At African Hope Network we believe that every child should have access to high quality education. We’re a small, rapidly growing NGO dedicated to improving quality of primary schools in Uganda. We identify evidence-based, cost-effective education programs to pilot and scale. We believe in data driven decision and continuous learning. We aim big – our goal is to select programs that can be scaled to regional and national levels through strategic partnerships.
Our Reason for Being
The education system in Uganda is in need of transformation. Of the estimated 7.5 million children in primary school, the majority are not learning. For example, only one out of ten children at the P3 level can read and write at the P2 level. On a given day 20-30% of Ugandan teachers are absent. With almost 3/4ths of Ugandan pupils not finishing primary school, the first years of primary education are critical for millions of Ugandan children. Luckily, in the last decade, a large amount of research has been conducted about improving school quality. Today we have a better sense of which programs are successful to help children become literate and numerate. At AHN, our goal is to make sure that information goes beyond academic articles – and is put into action to transform Ugandan education.
African Hope Network started programming in Uganda in 2011, initially supporting high-potential young leaders (AHN Fellows) throughout Uganda who were running grassroots community based organizations. We provided training and funding for them to implement effective projects across a variety of sectors: education, agriculture, and health.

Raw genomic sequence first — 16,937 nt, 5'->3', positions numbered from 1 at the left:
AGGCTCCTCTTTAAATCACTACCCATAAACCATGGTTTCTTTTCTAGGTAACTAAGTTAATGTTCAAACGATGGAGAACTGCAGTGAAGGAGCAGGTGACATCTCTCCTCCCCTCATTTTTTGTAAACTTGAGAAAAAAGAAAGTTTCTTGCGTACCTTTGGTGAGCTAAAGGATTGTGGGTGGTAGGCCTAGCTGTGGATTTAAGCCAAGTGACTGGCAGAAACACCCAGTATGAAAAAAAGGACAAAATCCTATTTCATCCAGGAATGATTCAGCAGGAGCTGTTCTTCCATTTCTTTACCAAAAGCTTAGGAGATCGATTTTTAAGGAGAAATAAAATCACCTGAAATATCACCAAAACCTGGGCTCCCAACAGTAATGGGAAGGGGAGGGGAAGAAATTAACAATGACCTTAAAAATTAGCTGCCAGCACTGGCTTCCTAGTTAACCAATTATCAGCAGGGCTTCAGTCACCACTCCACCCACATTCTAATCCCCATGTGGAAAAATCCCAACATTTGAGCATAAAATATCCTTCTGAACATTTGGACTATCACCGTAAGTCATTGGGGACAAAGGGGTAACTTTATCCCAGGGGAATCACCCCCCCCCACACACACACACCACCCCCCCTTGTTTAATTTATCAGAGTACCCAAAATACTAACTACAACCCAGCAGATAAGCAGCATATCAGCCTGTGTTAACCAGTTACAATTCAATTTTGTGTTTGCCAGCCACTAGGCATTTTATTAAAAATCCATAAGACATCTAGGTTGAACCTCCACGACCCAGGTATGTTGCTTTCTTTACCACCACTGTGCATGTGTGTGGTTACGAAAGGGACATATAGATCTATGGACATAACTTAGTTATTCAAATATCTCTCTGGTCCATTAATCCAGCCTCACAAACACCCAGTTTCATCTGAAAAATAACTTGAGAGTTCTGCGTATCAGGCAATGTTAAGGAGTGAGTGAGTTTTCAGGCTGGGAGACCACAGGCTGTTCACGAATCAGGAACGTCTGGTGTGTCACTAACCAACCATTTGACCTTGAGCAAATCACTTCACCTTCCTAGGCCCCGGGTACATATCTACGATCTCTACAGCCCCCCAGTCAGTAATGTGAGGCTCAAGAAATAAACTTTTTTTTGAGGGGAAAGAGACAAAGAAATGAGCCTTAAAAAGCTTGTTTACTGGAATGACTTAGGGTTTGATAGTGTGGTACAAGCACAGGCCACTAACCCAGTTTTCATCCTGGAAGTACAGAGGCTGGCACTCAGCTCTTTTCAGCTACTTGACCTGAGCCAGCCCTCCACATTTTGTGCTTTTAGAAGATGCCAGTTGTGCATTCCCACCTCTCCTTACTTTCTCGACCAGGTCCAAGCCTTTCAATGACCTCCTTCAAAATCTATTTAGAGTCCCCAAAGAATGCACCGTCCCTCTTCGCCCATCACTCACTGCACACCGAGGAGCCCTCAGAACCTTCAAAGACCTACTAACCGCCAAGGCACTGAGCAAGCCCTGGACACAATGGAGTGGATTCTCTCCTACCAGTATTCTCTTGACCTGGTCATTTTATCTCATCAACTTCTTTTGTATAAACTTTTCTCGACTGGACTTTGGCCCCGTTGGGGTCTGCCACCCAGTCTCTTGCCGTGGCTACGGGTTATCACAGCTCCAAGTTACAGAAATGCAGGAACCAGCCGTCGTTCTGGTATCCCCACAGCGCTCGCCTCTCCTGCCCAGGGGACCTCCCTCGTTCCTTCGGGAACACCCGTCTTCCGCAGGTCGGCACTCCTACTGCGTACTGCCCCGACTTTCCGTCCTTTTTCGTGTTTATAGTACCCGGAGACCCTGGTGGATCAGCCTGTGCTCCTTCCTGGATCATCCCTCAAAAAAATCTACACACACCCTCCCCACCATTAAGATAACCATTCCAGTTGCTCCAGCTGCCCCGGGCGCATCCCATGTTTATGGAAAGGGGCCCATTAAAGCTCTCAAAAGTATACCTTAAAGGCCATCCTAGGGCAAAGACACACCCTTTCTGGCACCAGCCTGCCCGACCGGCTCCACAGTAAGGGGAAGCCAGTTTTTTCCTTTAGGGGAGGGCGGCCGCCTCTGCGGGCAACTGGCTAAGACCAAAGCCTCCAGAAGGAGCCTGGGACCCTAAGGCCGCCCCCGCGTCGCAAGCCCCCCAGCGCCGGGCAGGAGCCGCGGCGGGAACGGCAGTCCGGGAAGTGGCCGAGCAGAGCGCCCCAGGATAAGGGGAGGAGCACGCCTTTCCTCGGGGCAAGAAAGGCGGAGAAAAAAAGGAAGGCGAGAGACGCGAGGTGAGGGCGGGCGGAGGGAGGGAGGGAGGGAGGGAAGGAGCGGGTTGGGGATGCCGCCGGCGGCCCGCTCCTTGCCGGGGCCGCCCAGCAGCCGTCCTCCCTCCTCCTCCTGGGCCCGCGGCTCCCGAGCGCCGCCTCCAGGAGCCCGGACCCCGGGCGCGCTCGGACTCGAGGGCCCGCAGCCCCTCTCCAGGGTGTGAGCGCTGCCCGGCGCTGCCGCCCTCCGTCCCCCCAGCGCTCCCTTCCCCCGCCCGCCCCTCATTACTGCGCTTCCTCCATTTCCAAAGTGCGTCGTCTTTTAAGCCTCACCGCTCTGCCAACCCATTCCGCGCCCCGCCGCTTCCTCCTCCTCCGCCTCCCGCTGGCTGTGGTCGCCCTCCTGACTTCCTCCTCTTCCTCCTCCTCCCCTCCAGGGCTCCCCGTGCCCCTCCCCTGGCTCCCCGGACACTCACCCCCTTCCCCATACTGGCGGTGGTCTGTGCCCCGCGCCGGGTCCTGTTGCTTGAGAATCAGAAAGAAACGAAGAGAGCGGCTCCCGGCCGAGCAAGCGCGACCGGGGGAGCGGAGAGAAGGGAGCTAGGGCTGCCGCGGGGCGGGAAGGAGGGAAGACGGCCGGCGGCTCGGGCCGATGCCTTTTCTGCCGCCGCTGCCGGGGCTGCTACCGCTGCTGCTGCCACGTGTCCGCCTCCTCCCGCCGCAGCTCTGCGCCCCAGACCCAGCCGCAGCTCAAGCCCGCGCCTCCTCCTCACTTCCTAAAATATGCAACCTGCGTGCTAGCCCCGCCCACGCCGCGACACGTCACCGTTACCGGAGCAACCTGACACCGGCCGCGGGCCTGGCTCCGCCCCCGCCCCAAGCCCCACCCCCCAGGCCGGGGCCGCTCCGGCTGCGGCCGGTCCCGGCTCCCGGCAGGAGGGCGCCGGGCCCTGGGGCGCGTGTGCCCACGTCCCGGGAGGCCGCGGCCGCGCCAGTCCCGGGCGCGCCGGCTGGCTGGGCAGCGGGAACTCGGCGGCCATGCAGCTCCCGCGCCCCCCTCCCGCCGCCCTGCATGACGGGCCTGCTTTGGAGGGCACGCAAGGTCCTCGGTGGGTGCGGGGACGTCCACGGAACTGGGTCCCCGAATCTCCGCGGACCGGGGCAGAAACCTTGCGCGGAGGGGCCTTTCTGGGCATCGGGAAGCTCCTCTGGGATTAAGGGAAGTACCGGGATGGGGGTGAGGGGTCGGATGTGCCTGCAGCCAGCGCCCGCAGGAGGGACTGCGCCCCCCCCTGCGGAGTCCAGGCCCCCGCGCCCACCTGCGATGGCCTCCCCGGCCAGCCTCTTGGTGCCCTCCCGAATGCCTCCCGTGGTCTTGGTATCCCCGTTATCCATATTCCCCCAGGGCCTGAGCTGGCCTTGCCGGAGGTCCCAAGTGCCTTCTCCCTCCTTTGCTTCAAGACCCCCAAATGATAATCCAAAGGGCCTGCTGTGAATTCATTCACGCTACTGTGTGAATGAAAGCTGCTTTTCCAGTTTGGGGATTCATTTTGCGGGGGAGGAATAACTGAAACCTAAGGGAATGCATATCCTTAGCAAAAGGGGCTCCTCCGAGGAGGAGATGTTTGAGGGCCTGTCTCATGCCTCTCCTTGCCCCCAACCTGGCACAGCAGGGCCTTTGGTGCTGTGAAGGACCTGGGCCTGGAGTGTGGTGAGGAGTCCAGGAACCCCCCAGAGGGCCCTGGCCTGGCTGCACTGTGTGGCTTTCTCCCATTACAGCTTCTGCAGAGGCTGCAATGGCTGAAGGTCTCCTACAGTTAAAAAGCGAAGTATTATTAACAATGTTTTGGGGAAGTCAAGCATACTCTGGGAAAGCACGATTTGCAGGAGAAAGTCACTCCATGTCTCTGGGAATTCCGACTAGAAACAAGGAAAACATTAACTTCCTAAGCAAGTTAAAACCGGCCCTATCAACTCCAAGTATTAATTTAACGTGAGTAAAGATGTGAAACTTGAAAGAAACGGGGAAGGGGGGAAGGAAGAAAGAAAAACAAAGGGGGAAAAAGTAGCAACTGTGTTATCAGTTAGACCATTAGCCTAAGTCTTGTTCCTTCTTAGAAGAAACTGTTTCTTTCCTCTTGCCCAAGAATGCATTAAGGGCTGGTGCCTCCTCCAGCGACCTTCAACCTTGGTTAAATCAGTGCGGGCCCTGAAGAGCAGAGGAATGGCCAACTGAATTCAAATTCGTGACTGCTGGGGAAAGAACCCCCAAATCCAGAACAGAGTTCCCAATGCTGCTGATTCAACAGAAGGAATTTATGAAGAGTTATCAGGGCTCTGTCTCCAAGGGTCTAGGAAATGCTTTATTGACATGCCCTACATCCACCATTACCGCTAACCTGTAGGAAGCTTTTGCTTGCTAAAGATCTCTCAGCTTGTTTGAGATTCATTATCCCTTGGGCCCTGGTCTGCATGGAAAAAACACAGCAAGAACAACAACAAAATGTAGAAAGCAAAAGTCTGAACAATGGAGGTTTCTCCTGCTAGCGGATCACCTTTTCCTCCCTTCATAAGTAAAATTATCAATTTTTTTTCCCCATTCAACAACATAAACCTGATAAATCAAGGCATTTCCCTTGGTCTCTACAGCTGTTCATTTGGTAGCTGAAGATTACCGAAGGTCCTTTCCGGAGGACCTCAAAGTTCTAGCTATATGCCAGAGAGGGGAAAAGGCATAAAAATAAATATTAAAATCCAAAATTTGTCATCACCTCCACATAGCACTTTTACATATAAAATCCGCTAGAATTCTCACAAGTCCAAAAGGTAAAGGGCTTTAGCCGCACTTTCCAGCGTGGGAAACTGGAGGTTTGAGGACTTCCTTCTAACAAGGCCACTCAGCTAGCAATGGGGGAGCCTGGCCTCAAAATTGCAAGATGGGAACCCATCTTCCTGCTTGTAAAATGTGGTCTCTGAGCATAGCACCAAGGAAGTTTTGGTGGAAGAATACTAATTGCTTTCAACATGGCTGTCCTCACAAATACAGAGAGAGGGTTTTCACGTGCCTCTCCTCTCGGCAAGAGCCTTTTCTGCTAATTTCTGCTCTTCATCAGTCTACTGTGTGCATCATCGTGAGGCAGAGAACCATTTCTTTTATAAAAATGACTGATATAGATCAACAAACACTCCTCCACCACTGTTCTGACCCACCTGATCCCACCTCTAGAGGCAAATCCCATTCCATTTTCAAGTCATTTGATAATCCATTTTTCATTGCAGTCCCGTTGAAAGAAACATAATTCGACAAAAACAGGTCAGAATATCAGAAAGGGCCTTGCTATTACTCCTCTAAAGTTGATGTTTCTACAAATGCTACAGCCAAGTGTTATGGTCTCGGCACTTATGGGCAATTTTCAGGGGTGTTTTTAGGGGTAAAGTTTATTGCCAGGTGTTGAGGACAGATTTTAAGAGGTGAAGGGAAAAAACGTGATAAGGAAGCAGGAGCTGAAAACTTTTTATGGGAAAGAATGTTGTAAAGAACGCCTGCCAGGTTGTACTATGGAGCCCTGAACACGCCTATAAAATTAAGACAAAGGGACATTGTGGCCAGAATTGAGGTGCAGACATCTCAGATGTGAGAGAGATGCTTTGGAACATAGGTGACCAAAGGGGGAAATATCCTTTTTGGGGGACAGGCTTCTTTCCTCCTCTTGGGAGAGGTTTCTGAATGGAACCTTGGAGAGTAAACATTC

In early 2015 we narrowed our focus to improving quality of education in primary schools in Uganda, building upon our core values of empowering young Ugandan leaders. After talking with our fellows, conducting interviews with over two dozen experts and completing an extensive literature review, we launched our first high-impact education program – a scorecard program that improves monitoring and governance in local primary schools. There’s compelling evidence that this program increases pupil attendance, test scores, and teacher attendance. (Zeitlin et al., 2011) In the mid-2015 we worked with our AHN fellows, who have deep connections in their local community, to launch the program in a dozen schools. We are currently designing our scaling strategy to implement the scorecard program in even more schools in 2016.